Each September, the President of the United States proclaims “National Hispanic Heritage Month.” Nothing in the document says contributions by Hispanics must or should be restricted to a single month. Arlington Historical Society and the County’s Parks and Recreation Department make that point in a program scheduled for Feb. 10 at Arlington Mill Center.
Traits found in the Latino community are not theirs alone. Other immigrant groups have embraced the same values.
The measure of any cultural impact can be expressed in numbers. How many restaurant signs on the way to work say “pollo” this–or-that? How many public performances of folk music and dance are held throughout the year? Such an approach says something about cultural impact, but it is shallow. The common attributes of a people have deeper meanings, because their roots are found in hearts and minds of the many individuals comprising a group. The variety of national customs across Central and South America serves to add layers of enrichment when observed in Northern Virginia.
County Board member J. Walter Tejada, originally from El Salvador, has made a name for himself in politics, mostly at the county level but sometimes as an advisor to Virginia governors and as a congressional staffer.
His personal views on the ways Hispanics influence and enrich Arlington and its immediate surroundings begin with quiet reflection. Looking beyond foods, fiestas and the local Spanish language theater, Tejada recited a number of traits he thought common among Hispanics regardless of their national origin.
“Latinos in the Washington Metro Area,” by Maria Sprehn-Malagon, Jorge Hernandez-Fujigaki and Linda Robinson (Arcadia Publishing, 2014). A copy is available in the Arlington Central Library, Local History Center.
Above all, Tejada said, “The family is sacred.” Next, he continued, “is a work ethic second to none. We ‘work our tails off,’ and learn to produce high-quality results no matter the task at hand. A desire to succeed is natural with us.”
Two other characteristics common across Hispanic communities are expressed as a couplet: Religion and charity. Tejada detects an automatic urge to reach out in support to anyone in need. He illustrates this with a real-life incident some years ago in Fairfax County. Concern about “overcrowded apartments” resulted in the idea of a ban on sleeping in spaces outside bedrooms. In neighborhoods populated by Hispanics, this suggestion was incomprehensible. If a relative or friend in need had no place to sleep, who would even think of denying use of the sofa in a living room?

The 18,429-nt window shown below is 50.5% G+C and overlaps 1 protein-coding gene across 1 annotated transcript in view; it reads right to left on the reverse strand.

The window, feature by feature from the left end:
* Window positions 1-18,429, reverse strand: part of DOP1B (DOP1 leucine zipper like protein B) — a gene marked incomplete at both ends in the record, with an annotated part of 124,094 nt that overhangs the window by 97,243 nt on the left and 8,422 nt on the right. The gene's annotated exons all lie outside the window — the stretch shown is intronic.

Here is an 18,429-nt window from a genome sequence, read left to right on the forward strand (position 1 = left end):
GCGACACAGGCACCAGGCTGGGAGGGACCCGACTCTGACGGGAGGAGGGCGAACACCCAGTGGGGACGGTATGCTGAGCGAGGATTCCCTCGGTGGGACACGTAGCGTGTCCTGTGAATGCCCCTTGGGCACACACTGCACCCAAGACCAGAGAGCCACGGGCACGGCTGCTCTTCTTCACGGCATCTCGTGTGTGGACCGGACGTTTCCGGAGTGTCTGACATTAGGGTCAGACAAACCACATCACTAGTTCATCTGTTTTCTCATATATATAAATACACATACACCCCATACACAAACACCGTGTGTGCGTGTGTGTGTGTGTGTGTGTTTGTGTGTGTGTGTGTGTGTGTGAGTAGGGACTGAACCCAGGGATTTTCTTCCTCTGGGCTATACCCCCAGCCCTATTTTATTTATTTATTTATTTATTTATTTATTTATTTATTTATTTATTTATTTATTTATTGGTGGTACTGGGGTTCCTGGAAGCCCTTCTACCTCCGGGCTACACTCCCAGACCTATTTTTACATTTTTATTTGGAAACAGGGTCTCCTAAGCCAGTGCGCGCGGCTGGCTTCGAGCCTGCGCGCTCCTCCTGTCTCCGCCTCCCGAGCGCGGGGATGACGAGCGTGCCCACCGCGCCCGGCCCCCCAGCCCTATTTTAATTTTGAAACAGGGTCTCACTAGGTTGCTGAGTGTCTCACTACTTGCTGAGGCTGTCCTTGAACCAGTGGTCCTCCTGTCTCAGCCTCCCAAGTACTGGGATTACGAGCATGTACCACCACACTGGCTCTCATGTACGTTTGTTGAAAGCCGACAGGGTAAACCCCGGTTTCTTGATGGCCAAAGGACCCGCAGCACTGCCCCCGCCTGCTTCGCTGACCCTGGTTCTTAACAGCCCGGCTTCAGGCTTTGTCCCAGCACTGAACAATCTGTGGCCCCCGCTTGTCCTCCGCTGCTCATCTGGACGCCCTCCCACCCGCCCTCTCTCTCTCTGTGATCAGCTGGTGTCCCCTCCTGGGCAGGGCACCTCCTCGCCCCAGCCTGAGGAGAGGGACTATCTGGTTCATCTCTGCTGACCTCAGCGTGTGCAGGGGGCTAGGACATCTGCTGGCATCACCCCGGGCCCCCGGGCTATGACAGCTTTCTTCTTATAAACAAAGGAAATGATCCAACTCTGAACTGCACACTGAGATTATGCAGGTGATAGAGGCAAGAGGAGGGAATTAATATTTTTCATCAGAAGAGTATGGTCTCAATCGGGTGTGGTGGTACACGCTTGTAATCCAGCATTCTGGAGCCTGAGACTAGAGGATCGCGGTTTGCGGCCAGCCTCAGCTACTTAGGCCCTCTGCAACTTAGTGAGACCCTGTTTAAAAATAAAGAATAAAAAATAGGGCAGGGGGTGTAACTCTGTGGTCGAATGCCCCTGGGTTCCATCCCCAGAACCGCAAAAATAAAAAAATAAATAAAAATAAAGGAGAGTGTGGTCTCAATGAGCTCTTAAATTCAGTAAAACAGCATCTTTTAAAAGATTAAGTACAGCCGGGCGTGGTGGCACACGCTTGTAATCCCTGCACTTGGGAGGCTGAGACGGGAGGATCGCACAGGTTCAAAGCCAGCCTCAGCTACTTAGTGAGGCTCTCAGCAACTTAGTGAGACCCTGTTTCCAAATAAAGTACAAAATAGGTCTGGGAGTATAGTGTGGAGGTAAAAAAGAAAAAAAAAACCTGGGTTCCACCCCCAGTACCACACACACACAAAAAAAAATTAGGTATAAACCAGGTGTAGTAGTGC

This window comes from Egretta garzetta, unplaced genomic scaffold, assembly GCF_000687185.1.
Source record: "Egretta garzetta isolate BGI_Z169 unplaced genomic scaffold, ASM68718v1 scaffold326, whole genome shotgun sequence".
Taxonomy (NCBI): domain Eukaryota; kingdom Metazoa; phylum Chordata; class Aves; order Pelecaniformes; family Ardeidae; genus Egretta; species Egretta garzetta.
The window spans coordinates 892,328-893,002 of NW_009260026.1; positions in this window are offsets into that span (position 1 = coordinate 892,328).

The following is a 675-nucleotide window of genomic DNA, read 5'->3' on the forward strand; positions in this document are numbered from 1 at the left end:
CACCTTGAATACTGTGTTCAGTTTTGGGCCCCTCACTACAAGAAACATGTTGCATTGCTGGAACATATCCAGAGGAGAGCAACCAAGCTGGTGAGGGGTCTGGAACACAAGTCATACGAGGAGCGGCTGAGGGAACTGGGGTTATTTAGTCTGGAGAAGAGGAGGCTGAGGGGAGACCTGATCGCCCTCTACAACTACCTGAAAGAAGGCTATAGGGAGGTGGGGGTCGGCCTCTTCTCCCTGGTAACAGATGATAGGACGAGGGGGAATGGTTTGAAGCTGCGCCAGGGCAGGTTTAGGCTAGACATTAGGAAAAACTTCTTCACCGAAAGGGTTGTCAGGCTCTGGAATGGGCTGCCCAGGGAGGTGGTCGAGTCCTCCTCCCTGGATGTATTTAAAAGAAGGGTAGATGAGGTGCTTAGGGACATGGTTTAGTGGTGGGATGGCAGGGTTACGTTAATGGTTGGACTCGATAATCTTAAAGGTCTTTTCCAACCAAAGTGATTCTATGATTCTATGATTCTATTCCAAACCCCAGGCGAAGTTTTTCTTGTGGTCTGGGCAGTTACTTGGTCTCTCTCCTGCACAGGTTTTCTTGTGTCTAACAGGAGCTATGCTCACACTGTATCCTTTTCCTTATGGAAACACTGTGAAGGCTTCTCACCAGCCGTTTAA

Finally, and with a smile, Tejada whispered, “We are an ‘outdoor people.’ On the playing fields and in the parks,” he said, “we have changed the face of Arlington, ‘weather permitting’.”
Following a career of active teaching at many levels, Emma Violand-Sanchez, Ed.D., reached a milestone upon election to the Arlington County School Board. Asked about Latino culture not limited to her Bolivian heritage, she echoed Tejada’s first and foremost emphasis on “family.” “Family is the center of our values and our lives,” she said. “It reflects an outlook that is more ‘we’ than ‘I’.” This explains why others in the community are apt to see Latinos in group activities, be it sports and festivals or simply Sunday picnics in the parks. Beneath what can be seen, such scenes reveal that “family” means “extended family,” Violand-Sanchez said.
The other essential insight to Latino culture offered by Violand-Sanchez is an intense belief in the value of education. Mention the word and her face brightens and becomes animated. The promise of education always has attracted Latinos to the United States, and that promise is passed down through each generation. “You should see how everyone celebrates when notice of acceptance into a school or college arrives,” she said.
Luis Araya, county transportation bureau chief, will lead
discussion of cultural contributions by Hispanics on Tuesday,
Feb. 10, beginning 11 a.m., at Arlington Mill Center, Columbia Pike and S. Dinwiddie Street. Sponsors are the Arlington Historical Society and Arlington Parks and Recreation Department.
Luis Araya will preside over the program on Feb. 10. A Bolivian by birth, he mentions “assimilation” as a strong theme in the Latino community. “Everyone strives to become ‘American,’” he said. A resident since middle school years, Araya shares the story of a visit made to his hometown, La Paz. Touring the places of childhood, Araya turned a corner and found himself facing the United States Embassy with our flag overhead. A thought flashed across his mind: “There is my embassy and that is my flag.”
Araya insists that mere presence in the United States is a source of joy throughout the Hispanic community. In homelands to the south, immigrant Hispanics too often recall only social immobility, lack of schooling, corruption and fear of the government.